Friends getting together for games or TV watch parties are often more likely to order food in.

Holidays are another big delivery draw. Once again, it's a double whammy because you have more people ordering and often fewer people delivering.

Grubhub put out a list to restaurants of the nine biggest delivery days. Those days include:

  • Superbowl Sunday
  • Valentine's Day
  • Mother's Day
  • Memorial Day
  • Father's Day
  • Labor Day
  • Halloween
  • Thanksgiving
  • New Year's Eve

These may or may not be the best days to deliver. Sometimes they're a great time to make some extra money because there are a lot of orders and not many competing Dashers.

Other times, market saturation can be terrible because everyone and their dog seems to be out there. One bad delivery on an overly busy night where you're stuck waiting an hour to get through to Doordash driver care to resolve an issue can kill an otherewise great night.

Your results may vary

That almost sounds like a commercial for an investment or something, doesn't it? But you know something? It IS an investment.

When is it best to Doordash? Knowing the busy times, days and seasons can help you, but understanding your own market is the best way to really figure it out.

Here's the deal – if you pay close enough attention, and you have the flexibility to work your drive schedule around the more profitable times to drive, that can make a tremendous difference in how much you earn.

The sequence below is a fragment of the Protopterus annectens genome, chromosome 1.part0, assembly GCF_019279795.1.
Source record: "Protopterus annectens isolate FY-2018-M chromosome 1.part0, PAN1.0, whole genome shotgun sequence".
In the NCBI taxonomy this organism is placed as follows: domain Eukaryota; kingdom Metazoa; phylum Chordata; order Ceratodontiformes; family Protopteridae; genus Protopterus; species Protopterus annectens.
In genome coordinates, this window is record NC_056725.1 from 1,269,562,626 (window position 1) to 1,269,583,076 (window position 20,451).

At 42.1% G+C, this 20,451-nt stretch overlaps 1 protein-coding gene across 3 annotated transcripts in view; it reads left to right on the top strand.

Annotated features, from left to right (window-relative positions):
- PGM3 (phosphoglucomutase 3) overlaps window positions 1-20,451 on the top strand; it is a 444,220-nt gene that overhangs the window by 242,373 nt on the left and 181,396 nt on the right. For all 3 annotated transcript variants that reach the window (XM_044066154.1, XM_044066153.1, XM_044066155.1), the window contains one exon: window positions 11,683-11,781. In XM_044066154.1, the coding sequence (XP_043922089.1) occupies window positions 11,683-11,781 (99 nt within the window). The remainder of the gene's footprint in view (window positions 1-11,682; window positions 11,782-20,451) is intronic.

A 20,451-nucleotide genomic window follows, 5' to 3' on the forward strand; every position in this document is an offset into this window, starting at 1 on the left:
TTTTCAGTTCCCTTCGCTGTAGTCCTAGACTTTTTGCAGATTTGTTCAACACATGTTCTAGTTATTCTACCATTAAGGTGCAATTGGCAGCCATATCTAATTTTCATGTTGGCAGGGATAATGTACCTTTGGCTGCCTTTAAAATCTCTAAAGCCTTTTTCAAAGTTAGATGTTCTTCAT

Doordash Delivery Driver Series

This is part of a series of articles called the Doordash Delivery Driver series: Everything you need to know about being a Dasher in the United States.

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About the Author

Ron Walter made the move from business manager at a non-profit to full time gig economy delivery in 2018 to take advantage of the flexibility of self-employment. He applied his thirty years experience managing and owning small businesses to treat his independent contractor role as the business it is.

Realizing his experience could help other drivers, he founded EntreCourier.com to encourage delivery drivers to be the boss of their own gig economy business.

Ron has been quoted in several national outlets including Business Insider, the New York Times, CNN and Market Watch.